So we filed suit in the Taiwan IP Court, summarizing the facts for the court and requesting a declaration that no further sums were owed under the agreement. Our adversary was furious. The next day he sued us in California state court for the $5.4 million, based on the same facts. We moved to dismiss the California suit on the grounds that an equivalent action was already pending in Taiwan, the Taiwan court was capable of resolving it, and California would be an inappropriate forum, as the evidence and witnesses were located mostly in Taiwan.
The California court refused to dismiss the action, but did agree to stay the action pending resolution of the Taiwan suit. That was fine with us. The California case was now on hold and once we concluded the Taiwan case and obtained a judgment declaring that no further sums were due, we could take that Taiwan judgment back to California and request dismissal of the California suit, which would most likely be granted.
Taiwan Legal Battles
Preferring to haul us back into the U.S. courts, our adversary then filed a Motion to Dismiss the Taiwan suit, based on alleged lack of jurisdiction.
Under Taiwan law, jurisdiction in contract disputes is proper at the place of performance of the agreement. With licensing agreements, it may be hard to locate place of performance, but the facts seemed to be on our side, as we were a Taiwan company that negotiated and executed the agreement in Taiwan, manufactured the goods in Taiwan, used the patents in Taiwan, and made the payments from Taiwan. Moreover, our adversary could hardly claim Taiwan was an inconvenient forum, as he had repeatedly visited Taiwan (electronically and physically) when making the demands that led to the agreement.
Nonetheless, the IP Court granted his motion, dismissing our suit for lack of jurisdiction. Frankly, the decision seemed so wrong that I feel certain the judge – perhaps with limited English skills or a heavy caseload – simply preferred not to take on a complex, English-language case, when he could dispose of it at the outset with no effort. Regardless, we filed an appeal from the dismissal, lost at the appellate level, and appealed again to the Supreme Court. At last, the Supreme Court reversed the lower court decisions, ruling jurisdiction was proper in Taiwan, so we returned to the IP Court for trial. The case settled favorably shortly thereafter.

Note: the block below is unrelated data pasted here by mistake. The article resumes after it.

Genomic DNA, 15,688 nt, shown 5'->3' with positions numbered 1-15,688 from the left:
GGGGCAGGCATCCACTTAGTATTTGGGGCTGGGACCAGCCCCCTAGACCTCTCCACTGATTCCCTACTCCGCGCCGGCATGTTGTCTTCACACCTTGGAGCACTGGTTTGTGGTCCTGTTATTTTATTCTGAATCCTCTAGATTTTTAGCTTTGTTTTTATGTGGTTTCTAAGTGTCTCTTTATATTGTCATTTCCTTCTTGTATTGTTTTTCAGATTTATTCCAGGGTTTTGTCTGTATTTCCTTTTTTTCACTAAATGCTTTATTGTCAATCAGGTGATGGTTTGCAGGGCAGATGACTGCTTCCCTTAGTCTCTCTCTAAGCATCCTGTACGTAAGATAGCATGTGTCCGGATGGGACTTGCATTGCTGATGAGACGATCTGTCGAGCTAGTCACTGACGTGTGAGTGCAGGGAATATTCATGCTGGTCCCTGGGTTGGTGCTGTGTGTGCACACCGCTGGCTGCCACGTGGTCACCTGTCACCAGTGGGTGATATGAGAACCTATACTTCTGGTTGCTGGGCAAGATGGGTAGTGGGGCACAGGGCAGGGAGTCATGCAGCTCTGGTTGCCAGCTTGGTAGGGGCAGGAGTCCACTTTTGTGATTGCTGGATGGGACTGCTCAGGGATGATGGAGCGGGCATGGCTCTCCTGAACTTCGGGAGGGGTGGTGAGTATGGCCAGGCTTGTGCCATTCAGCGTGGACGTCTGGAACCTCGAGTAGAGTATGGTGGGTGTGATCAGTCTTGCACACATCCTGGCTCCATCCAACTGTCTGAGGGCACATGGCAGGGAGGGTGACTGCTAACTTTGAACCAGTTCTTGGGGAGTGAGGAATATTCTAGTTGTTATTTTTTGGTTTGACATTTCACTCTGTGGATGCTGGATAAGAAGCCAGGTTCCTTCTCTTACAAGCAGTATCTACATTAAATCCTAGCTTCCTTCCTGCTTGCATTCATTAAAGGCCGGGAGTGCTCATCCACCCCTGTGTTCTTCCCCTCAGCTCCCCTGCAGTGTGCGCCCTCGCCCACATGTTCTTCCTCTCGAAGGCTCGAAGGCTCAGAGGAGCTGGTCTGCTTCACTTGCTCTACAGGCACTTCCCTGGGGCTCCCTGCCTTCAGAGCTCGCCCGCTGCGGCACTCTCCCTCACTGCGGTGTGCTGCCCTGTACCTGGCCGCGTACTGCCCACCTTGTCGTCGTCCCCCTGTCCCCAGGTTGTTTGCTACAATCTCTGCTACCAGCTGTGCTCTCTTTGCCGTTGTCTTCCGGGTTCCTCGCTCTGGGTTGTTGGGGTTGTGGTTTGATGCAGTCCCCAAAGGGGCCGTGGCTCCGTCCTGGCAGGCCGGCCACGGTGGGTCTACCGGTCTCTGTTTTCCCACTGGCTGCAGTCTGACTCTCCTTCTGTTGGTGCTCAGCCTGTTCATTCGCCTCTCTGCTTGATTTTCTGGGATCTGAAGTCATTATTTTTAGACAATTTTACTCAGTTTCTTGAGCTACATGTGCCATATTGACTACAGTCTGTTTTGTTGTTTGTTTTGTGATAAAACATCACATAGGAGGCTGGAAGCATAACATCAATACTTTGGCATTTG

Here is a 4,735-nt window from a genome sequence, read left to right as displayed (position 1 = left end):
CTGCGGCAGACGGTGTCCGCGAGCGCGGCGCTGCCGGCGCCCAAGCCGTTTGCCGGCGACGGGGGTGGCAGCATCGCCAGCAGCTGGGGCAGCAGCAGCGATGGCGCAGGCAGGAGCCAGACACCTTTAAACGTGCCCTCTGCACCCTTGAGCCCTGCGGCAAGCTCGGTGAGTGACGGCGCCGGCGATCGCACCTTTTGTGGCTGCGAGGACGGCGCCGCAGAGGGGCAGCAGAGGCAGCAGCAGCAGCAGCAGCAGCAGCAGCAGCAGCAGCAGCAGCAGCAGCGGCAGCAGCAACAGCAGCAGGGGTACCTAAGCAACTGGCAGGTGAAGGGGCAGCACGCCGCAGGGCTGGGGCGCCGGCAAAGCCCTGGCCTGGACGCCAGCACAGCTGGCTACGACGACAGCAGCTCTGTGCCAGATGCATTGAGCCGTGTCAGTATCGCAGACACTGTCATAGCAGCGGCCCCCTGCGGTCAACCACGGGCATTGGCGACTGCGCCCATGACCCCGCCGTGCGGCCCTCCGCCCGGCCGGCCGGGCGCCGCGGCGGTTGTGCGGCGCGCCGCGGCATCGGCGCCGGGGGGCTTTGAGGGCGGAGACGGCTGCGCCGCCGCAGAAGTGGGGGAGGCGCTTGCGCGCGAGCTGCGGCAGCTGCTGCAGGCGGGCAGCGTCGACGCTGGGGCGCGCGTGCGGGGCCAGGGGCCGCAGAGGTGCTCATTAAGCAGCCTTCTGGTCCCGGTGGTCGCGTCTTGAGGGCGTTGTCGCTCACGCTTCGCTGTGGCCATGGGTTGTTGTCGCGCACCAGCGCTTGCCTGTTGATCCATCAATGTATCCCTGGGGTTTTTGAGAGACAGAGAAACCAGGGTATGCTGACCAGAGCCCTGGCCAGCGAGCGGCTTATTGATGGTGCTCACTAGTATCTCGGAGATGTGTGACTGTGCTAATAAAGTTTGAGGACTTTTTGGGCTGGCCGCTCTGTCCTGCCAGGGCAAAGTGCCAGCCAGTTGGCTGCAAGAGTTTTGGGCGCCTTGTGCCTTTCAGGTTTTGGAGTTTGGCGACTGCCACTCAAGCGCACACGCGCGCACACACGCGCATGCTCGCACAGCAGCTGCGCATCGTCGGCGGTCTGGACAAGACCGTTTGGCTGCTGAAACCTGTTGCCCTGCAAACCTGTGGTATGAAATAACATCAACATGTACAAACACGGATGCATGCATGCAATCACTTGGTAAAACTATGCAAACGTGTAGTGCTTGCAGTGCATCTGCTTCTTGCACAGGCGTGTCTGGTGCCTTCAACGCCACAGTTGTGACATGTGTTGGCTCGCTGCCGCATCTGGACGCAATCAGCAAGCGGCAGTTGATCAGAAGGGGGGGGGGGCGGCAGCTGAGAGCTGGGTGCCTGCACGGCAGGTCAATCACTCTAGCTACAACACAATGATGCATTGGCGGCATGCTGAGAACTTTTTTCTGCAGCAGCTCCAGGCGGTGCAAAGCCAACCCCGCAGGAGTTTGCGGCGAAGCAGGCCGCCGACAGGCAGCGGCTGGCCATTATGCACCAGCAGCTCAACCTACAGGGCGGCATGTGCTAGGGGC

Any company threatened with potential litigation in the U.S., based on actions that took place in Taiwan, should seriously evaluate filing a declaratory relief action in Taiwan. An average suit in Taiwan might cost US$30-50,000 in attorney fees; a U.S. case might cost ten times that. Admittedly, filing fees are much higher in Taiwan, with the trial court requiring a deposit of slightly more than 1% of the amount in dispute (about US$54,000 in our case) and higher courts requiring additional deposits.
Litigation is far less predictable in Taiwan. Taiwan lacks a formal discovery system, comparable to that of the U.S., so the parties have limited knowledge of opposing facts and evidence prior to trial, as they do in the U.S. There are few published cases and precedent is not binding, so it’s anyone’s guess how a judge might interpret a statute or legal provision. And Taiwan’s judges tend to be less experienced, with many taking the judicial exam right after earning their undergraduate law degree, while U.S. judges typically earn a three-year, post-grad law degree and have years of experience prior to sitting on the bench.
However, for a party accused of wrongdoing and facing potential litigation in the U.S., when one considers all other factors, including home court advantage, language, attorney fees, travel costs, and so forth, filing suit in Taiwan can make a lot of sense.
If you have any questions or require assistance with dispute resolution or litigation management, feel free to drop me a line at chrisneumeyer (at) asialaw.biz.